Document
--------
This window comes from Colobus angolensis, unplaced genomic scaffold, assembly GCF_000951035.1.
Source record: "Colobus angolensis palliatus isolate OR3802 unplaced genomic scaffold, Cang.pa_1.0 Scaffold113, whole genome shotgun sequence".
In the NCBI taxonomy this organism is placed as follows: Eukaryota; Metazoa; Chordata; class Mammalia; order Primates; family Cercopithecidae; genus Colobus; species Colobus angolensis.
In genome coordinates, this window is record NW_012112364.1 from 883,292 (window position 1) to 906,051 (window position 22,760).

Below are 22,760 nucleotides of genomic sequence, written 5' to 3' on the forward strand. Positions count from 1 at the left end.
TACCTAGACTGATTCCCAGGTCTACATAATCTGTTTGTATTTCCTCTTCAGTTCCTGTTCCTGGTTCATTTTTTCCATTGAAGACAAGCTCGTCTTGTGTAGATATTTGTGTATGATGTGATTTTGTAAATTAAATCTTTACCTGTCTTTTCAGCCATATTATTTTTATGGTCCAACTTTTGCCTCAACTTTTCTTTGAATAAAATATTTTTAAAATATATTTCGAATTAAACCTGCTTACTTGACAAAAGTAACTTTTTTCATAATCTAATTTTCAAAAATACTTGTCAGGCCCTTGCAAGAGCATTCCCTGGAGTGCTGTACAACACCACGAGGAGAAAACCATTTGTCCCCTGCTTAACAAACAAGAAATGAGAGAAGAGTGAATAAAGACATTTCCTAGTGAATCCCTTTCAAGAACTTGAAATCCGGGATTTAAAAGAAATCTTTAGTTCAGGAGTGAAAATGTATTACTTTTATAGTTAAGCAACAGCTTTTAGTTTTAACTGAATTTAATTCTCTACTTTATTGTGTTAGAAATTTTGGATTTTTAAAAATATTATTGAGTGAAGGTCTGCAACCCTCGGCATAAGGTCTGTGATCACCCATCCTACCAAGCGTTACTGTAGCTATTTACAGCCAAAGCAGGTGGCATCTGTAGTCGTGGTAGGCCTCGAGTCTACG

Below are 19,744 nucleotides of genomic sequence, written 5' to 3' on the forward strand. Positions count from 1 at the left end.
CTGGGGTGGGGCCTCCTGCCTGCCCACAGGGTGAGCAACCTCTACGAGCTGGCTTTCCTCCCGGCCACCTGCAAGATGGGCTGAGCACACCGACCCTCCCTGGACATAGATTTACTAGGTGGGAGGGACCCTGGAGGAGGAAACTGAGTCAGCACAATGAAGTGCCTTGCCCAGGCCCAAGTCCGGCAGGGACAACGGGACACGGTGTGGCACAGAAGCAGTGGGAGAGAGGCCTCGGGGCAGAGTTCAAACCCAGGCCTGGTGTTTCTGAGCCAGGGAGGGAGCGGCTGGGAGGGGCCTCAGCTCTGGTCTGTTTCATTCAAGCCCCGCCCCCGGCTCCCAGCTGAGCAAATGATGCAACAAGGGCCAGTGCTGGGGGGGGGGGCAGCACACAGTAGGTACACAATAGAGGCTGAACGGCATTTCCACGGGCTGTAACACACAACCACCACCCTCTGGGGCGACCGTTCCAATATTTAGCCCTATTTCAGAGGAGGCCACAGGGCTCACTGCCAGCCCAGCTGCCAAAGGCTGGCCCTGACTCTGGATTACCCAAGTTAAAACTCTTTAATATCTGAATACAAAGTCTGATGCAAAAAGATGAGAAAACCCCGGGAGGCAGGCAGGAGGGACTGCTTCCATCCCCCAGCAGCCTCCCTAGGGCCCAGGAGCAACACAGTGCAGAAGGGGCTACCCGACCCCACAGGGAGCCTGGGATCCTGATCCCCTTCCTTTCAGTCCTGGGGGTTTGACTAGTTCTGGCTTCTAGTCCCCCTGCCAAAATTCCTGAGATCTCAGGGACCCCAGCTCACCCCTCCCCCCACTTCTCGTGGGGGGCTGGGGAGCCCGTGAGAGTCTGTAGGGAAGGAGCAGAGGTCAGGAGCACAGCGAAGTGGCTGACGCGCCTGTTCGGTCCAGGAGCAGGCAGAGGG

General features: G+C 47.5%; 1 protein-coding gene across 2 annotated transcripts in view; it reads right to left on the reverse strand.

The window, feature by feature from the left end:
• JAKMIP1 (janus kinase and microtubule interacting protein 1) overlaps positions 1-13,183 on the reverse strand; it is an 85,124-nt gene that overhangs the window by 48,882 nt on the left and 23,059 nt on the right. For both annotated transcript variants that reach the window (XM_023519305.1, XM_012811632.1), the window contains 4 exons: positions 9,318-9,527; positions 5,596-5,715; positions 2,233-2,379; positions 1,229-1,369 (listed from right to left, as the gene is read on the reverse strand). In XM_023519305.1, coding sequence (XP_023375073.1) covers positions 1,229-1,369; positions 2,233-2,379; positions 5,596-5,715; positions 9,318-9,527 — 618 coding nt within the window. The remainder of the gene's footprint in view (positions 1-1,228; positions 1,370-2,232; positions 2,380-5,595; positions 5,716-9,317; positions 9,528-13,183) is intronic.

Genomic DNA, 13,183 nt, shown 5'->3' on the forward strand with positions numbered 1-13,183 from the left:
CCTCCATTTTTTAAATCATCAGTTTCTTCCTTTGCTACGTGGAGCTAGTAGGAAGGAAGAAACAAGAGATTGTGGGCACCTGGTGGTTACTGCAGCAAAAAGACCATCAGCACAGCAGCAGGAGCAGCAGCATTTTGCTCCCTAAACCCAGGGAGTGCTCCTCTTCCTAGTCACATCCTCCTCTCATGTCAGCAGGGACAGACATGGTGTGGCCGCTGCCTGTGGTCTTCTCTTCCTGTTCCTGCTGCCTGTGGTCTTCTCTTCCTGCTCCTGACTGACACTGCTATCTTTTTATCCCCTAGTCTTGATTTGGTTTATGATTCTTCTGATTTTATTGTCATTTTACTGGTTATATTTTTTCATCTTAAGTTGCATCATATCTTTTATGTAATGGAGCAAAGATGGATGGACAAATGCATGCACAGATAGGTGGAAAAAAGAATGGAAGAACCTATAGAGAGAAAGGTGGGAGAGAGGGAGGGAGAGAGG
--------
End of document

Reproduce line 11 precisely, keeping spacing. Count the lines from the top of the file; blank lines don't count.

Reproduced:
• JAKMIP1 (janus kinase and microtubule interacting protein 1) overlaps positions 1-13,183 on the reverse strand; it is an 85,124-nt gene that overhangs the window by 48,882 nt on the left and 23,059 nt on the right. For both annotated transcript variants that reach the window (XM_023519305.1, XM_012811632.1), the window contains 4 exons: positions 9,318-9,527; positions 5,596-5,715; positions 2,233-2,379; positions 1,229-1,369 (listed from right to left, as the gene is read on the reverse strand). In XM_023519305.1, coding sequence (XP_023375073.1) covers positions 1,229-1,369; positions 2,233-2,379; positions 5,596-5,715; positions 9,318-9,527 — 618 coding nt within the window. The remainder of the gene's footprint in view (positions 1-1,228; positions 1,370-2,232; positions 2,380-5,595; positions 5,716-9,317; positions 9,528-13,183) is intronic.